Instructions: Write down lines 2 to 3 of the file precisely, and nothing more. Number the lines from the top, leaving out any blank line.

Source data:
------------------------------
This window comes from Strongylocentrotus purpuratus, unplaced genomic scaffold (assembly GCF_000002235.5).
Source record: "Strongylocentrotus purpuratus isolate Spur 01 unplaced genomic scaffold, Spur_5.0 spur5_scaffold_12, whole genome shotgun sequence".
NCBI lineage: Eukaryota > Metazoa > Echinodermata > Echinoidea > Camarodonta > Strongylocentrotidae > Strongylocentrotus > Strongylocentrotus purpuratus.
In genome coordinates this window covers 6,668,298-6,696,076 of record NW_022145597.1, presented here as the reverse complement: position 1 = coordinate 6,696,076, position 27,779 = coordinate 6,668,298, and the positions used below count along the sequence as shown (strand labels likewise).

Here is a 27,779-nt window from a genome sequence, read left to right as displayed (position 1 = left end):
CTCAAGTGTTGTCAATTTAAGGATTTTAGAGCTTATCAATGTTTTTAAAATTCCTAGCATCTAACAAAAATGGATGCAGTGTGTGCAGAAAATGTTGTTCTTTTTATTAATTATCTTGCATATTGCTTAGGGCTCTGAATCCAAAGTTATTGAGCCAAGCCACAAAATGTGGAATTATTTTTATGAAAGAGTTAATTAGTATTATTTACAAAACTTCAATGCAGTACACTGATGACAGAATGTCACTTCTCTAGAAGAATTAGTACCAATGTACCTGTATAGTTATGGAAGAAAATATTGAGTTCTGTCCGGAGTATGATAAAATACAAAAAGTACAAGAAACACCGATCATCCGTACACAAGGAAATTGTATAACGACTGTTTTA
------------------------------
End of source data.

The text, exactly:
Source record: "Strongylocentrotus purpuratus isolate Spur 01 unplaced genomic scaffold, Spur_5.0 spur5_scaffold_12, whole genome shotgun sequence".
NCBI lineage: Eukaryota > Metazoa > Echinodermata > Echinoidea > Camarodonta > Strongylocentrotidae > Strongylocentrotus > Strongylocentrotus purpuratus.